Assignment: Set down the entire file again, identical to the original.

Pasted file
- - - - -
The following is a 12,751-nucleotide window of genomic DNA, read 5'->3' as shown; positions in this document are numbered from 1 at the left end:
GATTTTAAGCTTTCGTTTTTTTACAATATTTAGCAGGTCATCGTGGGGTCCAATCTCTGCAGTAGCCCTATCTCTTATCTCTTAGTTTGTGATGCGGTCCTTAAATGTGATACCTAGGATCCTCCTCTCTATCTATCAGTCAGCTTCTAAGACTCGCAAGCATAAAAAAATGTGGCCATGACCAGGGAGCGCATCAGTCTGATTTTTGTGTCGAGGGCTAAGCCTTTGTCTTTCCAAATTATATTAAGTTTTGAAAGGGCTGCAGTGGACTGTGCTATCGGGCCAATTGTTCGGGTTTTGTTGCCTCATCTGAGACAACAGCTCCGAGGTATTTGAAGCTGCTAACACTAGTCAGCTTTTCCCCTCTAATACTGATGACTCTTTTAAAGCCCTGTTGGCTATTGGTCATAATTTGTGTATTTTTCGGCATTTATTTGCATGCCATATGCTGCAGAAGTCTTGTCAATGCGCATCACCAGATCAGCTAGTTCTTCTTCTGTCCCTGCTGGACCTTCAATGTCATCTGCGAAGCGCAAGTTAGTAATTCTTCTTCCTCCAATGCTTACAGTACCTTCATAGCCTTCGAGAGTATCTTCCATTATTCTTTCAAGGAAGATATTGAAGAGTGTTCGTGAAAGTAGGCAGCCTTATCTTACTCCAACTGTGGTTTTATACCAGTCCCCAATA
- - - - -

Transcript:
The following is a 12,751-nucleotide window of genomic DNA, read 5'->3' as shown; positions in this document are numbered from 1 at the left end:
GATTTTAAGCTTTCGTTTTTTTACAATATTTAGCAGGTCATCGTGGGGTCCAATCTCTGCAGTAGCCCTATCTCTTATCTCTTAGTTTGTGATGCGGTCCTTAAATGTGATACCTAGGATCCTCCTCTCTATCTATCAGTCAGCTTCTAAGACTCGCAAGCATAAAAAAATGTGGCCATGACCAGGGAGCGCATCAGTCTGATTTTTGTGTCGAGGGCTAAGCCTTTGTCTTTCCAAATTATATTAAGTTTTGAAAGGGCTGCAGTGGACTGTGCTATCGGGCCAATTGTTCGGGTTTTGTTGCCTCATCTGAGACAACAGCTCCGAGGTATTTGAAGCTGCTAACACTAGTCAGCTTTTCCCCTCTAATACTGATGACTCTTTTAAAGCCCTGTTGGCTATTGGTCATAATTTGTGTATTTTTCGGCATTTATTTGCATGCCATATGCTGCAGAAGTCTTGTCAATGCGCATCACCAGATCAGCTAGTTCTTCTTCTGTCCCTGCTGGACCTTCAATGTCATCTGCGAAGCGCAAGTTAGTAATTCTTCTTCCTCCAATGCTTACAGTACCTTCATAGCCTTCGAGAGTATCTTCCATTATTCTTTCAAGGAAGATATTGAAGAGTGTTCGTGAAAGTAGGCAGCCTTATCTTACTCCAACTGTGGTTTTATACCAGTCCCCAATA